Two weeks ago, the SOG hosted over 50 public defenders, contract attorneys, and private assigned counsel at its annual Felony Defender training. The training provides guidance to lawyers transitioning to superior court about handling a felony case from start to finish. Topics include discovery and investigation, pretrial motions, voir dire, and jury instructions, among others. On a personal note, it was my first training in my role as Defender Educator and my first behind-the-scenes look at the effort required to plan and execute a successful course. Without the hard work of the faculty and support staff from the SOG, as well as volunteers from IDS and the private bar, the program would not have been possible. Thanks to everyone that participated. I truly enjoyed the training, especially speaking with the lawyers that attended, and I hope they found it worthwhile as well.
Tag Archives: motion to dismiss
Criminal procedure aficionados, close your red books and riddle me this:
A district court judge in a DWI case preliminarily grants a defendant’s motion to suppress. The State appeals to superior court. The superior court affirms the district court’s determination and remands the case for entry of an order suppressing the evidence and dismissing the charges. The district court enters the order. Does the State have the right to appeal?
That’s what I said to my husband during the breakfast hour this morning, while I was working as a short-order cook and waitress for three rather demanding customers (our children). To his credit, he complied and asked how he could help. As a result, I not only got relief, but I got to pick the form it arrived in (my husband packing lunches).
Defense counsel are in a far different posture when they ask a judge for relief in DWI cases. Sure, they might get a remedy, but they don’t get to choose its form. Instead, the legislature and the courts have prescribed the relief available for various types of violations of a defendant’s constitutional or statutory rights. Despite the abundance of law on these issues, confusion abounds about the appropriate remedies for the State’s misdeeds, particularly when they occur in an impaired driving case.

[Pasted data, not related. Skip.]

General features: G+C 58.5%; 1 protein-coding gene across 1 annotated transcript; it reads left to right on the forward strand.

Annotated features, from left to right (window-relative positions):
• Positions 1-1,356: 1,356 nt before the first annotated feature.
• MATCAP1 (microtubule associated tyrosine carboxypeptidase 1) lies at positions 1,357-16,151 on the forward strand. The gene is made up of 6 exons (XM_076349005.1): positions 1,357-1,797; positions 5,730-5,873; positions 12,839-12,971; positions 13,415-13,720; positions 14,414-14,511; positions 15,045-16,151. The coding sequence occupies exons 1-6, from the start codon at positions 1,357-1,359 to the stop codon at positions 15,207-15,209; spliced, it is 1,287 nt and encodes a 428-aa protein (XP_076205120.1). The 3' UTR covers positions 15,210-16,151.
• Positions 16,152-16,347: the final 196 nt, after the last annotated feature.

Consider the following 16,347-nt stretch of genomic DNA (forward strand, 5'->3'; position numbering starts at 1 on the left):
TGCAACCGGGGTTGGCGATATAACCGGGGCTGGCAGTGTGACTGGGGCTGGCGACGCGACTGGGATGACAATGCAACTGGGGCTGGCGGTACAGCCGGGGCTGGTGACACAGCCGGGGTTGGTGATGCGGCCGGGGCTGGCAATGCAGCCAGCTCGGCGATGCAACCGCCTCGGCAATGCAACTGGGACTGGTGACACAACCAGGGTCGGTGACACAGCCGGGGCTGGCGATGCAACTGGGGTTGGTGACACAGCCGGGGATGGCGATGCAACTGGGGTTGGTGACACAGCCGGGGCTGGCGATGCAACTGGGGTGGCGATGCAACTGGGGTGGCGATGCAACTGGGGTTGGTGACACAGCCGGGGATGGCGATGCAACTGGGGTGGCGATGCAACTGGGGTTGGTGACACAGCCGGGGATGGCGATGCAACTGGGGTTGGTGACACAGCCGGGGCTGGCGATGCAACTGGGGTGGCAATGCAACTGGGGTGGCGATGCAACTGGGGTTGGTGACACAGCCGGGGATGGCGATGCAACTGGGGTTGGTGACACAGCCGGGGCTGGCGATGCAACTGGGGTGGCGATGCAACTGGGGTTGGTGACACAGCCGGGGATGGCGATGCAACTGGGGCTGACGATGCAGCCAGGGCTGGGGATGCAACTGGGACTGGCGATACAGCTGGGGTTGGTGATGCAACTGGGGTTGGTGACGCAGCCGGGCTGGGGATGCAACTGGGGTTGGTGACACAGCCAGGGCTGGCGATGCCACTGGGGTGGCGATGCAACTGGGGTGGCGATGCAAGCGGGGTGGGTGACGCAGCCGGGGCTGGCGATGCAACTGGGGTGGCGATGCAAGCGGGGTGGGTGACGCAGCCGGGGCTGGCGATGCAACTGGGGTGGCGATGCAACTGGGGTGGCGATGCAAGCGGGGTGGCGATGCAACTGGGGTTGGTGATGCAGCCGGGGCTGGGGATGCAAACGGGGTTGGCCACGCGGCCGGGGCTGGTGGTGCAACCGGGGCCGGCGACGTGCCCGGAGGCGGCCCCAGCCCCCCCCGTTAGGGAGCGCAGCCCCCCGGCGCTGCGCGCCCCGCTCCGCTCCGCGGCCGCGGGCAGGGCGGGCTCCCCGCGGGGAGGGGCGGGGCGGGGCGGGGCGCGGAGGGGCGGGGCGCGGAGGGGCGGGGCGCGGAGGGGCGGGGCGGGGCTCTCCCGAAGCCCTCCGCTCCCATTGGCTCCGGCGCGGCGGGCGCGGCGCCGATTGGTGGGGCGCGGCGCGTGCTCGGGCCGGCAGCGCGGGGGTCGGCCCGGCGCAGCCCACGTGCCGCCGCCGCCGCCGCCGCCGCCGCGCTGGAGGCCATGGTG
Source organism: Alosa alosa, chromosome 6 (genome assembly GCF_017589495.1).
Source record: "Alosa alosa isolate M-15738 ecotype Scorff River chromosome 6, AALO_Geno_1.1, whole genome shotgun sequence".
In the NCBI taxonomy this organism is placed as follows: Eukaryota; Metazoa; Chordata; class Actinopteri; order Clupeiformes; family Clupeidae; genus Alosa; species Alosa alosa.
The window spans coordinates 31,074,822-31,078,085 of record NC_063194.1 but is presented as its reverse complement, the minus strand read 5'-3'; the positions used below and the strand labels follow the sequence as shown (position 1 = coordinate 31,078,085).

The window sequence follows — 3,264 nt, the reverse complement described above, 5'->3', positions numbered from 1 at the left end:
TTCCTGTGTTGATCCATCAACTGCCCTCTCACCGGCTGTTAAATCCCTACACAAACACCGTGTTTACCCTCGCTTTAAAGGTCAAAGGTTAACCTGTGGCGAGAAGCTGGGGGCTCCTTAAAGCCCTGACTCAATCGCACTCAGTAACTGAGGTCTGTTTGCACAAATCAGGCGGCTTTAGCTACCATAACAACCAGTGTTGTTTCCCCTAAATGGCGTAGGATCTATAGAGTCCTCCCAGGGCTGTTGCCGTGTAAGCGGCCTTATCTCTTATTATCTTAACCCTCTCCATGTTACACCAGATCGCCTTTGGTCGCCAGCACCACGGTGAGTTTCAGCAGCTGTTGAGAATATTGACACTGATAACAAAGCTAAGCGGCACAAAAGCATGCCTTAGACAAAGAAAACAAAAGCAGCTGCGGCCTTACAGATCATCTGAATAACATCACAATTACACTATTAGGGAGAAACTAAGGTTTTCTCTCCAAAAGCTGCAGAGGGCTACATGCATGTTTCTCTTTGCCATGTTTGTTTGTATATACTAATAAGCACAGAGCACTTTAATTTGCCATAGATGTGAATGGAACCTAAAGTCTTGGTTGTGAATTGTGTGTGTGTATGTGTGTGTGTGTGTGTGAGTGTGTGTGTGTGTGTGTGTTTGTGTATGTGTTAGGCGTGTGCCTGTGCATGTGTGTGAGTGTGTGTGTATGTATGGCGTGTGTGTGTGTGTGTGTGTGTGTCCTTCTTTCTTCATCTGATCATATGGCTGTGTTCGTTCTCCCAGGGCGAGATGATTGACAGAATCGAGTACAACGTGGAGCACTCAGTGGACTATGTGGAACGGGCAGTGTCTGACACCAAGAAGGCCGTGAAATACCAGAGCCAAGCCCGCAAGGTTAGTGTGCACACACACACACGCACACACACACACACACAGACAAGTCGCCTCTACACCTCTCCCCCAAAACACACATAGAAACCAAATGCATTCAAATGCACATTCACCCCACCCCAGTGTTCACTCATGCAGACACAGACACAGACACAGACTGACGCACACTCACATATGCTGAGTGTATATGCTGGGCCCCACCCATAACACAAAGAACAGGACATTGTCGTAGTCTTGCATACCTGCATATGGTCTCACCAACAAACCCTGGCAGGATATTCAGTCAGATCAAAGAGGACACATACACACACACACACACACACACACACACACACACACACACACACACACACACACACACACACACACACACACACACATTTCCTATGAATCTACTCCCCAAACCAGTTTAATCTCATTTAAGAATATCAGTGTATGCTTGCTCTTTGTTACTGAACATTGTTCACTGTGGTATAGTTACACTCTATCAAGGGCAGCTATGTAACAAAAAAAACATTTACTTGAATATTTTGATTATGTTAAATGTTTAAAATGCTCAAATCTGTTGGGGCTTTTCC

So, if you’re looking for relief in the following circumstances, here’s your remedy.
The State failed to inform the defendant of her statutory implied consent rights before conducting a chemical analysis.
The results of the chemical analysis must be suppressed. State v. Shadding, 17 N.C. App. 279 (1973) (reasoning that “[s]uch rights of notification, explicitly given by statute, would be meaningless if the breathalyzer test results could be introduced into evidence despite non-compliance with the statute,” and holding that the State’s failure to offer evidence regarding whether the defendant was advised of his rights under G.S. 20-16.2(a) rendered results of the breath test inadmissible); see also State v. Fuller, 24 N.C. App. 38 (1974) (commenting that if the failure to advise of the rights set forth in G.S. 20-16.2 “is not going to preclude the admission in evidence of the test results, the General Assembly must delete the requirement”).
The State denied the defendant the statutory right to have a witness observe the chemical analysis.
If a live witness was turned away or denied access to the defendant after timely arriving and making reasonable efforts to gain access to the defendant, the results of the chemical analysis must be suppressed. See State v. Buckheit, 735 S.E.2d 345 (N.C. App. 2012) (holding that breath test results should have been suppressed when witness arrived less than 30 minutes after defendant was advised of his implied consent rights and made reasonable efforts to gain access to the defendant, but was not admitted to the breath testing room); State v. Hatley, 190 N.C. App. 639 (2008) (same); State v. Myers, 118 N.C. App. 452 (1995) (holding that breath tests results were improperly admitted as the defendant was denied the right to have his wife witness the breath test). There is no requirement that the defendant show he was prejudiced by the lack of a witness.